Every two years I tell myself I’m not watching. After all, isn’t the Opening Ceremony kind of the same each time? Yes, some are better than others, but it’s usually a history lesson done to music with lots (and lots and lots) of movie extras. But then comes that moment. Those stadium doors open and there they are…
Each of them is more fit, beautiful and glowing than the next. They mug for the cameras. They take “selfies” and march proudly, some in tears. Many wave to family and friends in the stands. Some take it in quietly. Others band together laughing.
This is their moment. And what’s incredible is how many of these kids came from tough backgrounds. They fought, trained, and pulled themselves up from incredible odds to be here.
But it’s also the world’s moment. This amazing spectacle is also for us.
We watch as each country offers up their best and brightest. “This is our future,” we seem to say to each other. “Here’s our youth. Aren’t they beautiful? Aren’t we all so proud?”
For a short, rare time, we see each other close-up. And one thing becomes apparent. While our skin colors, flags, and costumes are different, our laughter, smiles and hugs are the same.
We all belong to the human family.
This is why the Olympics are so much more than sports.
The Olympics, whether winter or summer, are the world’s biggest block party and the whole neighborhood’s invited. I can’t think of any other event that brings everyone on the planet together in such a peaceful, joyful and moving way.
No one country comes first. No one’s more special or most important. (Except the host nation, which is only right since they supply the “chips and dip”). We hear many national anthems. We watch many winning athletes proudly place their hand over their heart.
(And speaking of countries, how can there still be some I’ve never heard of – Kiribati? Vanuatu? Tuvalu? Living in one of the largest, most boisterous nations on earth, I can’t conceive of a place so quiet and modest. It’s mind-boggling).
What touches me most are nations once at war now parading together. Germany walks with France and England. North and South Korea are in the same arena. The U.S. takes part with Japan, Vietnam, Iran, Iraq and Afghanistan.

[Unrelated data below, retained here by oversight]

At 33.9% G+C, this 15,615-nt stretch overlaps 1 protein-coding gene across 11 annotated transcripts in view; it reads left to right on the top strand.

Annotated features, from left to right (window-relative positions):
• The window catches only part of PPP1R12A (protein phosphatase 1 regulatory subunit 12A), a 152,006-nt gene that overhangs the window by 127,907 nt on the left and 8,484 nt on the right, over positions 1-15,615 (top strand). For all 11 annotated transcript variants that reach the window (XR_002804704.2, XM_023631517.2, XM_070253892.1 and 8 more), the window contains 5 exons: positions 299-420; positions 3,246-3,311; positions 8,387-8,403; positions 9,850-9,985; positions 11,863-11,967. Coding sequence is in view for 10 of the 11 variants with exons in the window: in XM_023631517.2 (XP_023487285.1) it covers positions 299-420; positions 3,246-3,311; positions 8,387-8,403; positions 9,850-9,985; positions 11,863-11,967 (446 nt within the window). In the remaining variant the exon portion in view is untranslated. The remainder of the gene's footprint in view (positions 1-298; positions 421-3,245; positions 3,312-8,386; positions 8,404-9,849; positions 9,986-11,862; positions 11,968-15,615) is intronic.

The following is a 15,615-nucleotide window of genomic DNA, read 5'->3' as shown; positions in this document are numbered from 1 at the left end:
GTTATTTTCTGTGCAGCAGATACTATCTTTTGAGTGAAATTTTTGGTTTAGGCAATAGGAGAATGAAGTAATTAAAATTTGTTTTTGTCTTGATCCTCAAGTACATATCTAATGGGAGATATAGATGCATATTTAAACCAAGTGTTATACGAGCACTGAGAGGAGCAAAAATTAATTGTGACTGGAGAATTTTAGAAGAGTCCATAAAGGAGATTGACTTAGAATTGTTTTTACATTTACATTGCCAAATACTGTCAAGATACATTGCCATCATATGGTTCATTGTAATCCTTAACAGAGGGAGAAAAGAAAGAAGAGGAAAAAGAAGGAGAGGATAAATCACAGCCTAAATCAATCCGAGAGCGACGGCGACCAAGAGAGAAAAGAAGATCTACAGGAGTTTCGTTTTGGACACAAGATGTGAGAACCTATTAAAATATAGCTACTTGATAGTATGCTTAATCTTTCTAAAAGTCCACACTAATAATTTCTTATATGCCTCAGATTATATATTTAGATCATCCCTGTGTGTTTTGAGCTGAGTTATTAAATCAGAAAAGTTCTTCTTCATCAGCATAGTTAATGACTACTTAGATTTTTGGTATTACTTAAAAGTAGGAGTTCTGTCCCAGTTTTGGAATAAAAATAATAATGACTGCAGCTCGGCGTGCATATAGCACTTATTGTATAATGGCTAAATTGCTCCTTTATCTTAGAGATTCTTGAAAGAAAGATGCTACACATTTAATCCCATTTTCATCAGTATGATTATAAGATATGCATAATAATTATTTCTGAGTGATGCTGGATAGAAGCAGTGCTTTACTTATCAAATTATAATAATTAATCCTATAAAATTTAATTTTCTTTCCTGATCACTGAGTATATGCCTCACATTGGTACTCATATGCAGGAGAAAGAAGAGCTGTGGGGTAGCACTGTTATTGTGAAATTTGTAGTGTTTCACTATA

It reminds me of that Warner Bros. cartoon where the wolf and sheep dog are ferocious rivals during the day. But at quitting time, they clock out and walk home together.
During these weeks, the planet seems to take a break from the hell and chaos that reign here. Instead, everyone chills and grabs a beer. It’s about watching young people at the height of their powers. And in some way we’re allowed to be kids again too.
And yes, there’s a dark side to the games. The Rio torch almost didn’t make it. Protests dogged the city right till the last minute. There’s always fear of terrorism. There’s always accusations of corruption, graft and politics.
Reality lies outside, waiting, always.
But for now you can almost feel everyone holding their breath. Please let this go well. Please let us have this moment.
I can’t help think of a poem by Robert Louis Stevenson… “Nothing Gold Can Stay.”
Stevenson wrote that in nature, the color gold is fleeting, found briefly on a fall leaf or a beautiful sunset. Gold appears, but never lasts.
For me, the Olympics are those special times. They teach us what we’re capable of, if only for a glimpse. The Olympics are our golden moments.
Every two years, I’m grateful.
And proud once again to be part of the human family.
Nothing Gold Can Stay
Nature’s first green is gold,
Her hardest hue to hold.
Her early leaf’s a flower;
But only so an hour.
Then leaf subsides to leaf.
So Eden sank to grief,
So dawn goes down to day.
Nothing gold can stay.
-Robert Louis Stevenson
What are your thoughts on the Olympics? I’d love to hear and if you like, please share. Thank you!